Gary then marked pencil lines about 10cm apart and used these as guides to create a bead at either end of the blank and rounded off the two ends and. He shaped the body of the blank to a slight concave and added some ‘ornamental grooves’ then sanded down the piece using 180, 240 and finished with 400 grit. Gary explained that he always sands from the rear of the piece so that his work is not shielded from his eyes by his hands. When finished he then parts-off the piece leaving a small nipple stud, this prevents the small tear-out that can sometimes be seen on the ends. The nipple-stud is easily removed by hand with a skew. This completes the body of the Idiot Stick; Gary did not seal or finish the piece with his usual Chestnut Lacquer due to time constraints.

Main body of the Idiot Stick prior to parting off.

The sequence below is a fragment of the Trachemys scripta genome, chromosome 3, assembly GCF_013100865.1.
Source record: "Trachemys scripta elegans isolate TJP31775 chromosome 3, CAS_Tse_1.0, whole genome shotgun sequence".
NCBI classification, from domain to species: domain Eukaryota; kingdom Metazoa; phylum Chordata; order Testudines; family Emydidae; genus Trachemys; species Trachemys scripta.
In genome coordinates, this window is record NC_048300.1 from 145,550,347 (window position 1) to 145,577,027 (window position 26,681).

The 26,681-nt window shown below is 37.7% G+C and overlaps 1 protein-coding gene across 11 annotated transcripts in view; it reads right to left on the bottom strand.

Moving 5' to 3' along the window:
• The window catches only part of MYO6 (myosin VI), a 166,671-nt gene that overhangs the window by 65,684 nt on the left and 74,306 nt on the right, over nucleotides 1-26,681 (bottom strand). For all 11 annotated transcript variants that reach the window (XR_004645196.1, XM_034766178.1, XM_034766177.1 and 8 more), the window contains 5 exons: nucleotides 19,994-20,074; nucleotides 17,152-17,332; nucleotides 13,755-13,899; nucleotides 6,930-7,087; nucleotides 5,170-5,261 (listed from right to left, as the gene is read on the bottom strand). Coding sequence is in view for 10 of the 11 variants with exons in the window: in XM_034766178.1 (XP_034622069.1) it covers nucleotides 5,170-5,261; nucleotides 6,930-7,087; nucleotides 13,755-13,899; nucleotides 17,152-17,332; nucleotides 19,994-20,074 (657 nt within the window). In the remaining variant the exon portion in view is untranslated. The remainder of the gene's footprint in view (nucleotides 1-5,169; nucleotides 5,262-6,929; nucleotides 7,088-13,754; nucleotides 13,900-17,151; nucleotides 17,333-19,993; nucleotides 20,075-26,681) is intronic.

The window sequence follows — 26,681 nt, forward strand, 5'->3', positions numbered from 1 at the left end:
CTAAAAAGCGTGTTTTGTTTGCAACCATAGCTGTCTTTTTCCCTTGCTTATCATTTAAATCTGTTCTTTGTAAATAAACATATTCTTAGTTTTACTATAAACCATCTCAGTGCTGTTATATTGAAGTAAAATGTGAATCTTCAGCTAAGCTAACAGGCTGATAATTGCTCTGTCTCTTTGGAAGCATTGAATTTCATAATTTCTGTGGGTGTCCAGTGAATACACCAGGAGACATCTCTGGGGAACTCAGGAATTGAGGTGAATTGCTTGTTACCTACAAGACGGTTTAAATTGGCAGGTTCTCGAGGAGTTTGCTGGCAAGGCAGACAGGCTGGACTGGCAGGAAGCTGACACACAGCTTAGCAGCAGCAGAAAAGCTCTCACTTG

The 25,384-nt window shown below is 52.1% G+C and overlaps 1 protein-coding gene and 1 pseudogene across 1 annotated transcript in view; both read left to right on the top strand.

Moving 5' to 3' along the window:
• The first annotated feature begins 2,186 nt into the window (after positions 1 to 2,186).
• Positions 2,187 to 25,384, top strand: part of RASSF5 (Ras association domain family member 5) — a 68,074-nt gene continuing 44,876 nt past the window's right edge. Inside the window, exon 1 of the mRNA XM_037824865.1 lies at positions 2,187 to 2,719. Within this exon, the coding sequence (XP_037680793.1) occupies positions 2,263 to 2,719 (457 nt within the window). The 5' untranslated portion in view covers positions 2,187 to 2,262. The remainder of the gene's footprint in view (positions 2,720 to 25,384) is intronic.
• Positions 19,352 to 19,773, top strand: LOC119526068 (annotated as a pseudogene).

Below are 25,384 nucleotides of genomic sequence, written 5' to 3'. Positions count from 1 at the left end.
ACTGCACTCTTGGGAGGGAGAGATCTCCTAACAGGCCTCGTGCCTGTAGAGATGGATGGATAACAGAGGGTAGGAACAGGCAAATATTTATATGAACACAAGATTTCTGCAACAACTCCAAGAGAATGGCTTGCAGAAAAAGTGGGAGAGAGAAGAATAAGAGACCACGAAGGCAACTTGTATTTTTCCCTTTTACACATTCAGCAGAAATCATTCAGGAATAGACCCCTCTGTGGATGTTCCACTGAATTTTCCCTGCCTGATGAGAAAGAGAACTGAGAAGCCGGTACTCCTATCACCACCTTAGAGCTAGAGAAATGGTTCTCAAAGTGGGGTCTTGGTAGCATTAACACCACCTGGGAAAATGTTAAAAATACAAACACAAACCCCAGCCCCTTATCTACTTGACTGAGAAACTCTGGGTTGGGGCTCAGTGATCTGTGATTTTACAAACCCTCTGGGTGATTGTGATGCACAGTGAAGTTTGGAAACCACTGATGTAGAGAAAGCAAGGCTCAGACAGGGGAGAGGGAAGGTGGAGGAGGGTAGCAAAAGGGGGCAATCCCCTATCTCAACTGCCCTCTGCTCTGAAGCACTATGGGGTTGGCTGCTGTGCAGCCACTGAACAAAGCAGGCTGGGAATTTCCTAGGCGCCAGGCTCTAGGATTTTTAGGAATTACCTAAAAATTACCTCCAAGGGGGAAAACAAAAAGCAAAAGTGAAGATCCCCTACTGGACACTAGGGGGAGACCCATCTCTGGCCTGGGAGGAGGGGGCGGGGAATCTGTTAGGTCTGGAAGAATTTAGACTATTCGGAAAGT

The second part of the Idiot Stick is made from a similarly sized piece of OAK that is placed between centres and turned to round then reduced in diameter to create a ‘tail’ of 6mm diameter (1cm thinner than the hole in the main body).This tail must be accurately turned as it needs to slide easily into the 7mm hole, and also must be slightly shorter in length than the hole bored through the main body piece. When the tail is level and smooth the head stock end is turned into a small ‘egg’ shape.

Turning the tail of the Idiot Stick insert.

Gary then passed the main body of his creation to one of the club members and asked him to thread an elastic band through the small hole that had been pre-drilled before he started. Gary continued shaping the tail end and when satisfied he cut a groove (like a crochet hook) near the end of the ‘tail’ that was big enough and deep enough to accept and catch the elastic band. This groove was made using a small triangular file, the piece was then almost fully parted off and sanded to a very fine finish up to 600 grit. Gary emphasised that the ‘egg’ shaped end MUST be exceptionally smooth (at this point Gary would normally seal and lacquer the piece, but again due to timing he omitted this action).

Testing the ‘crochet hook’ groove.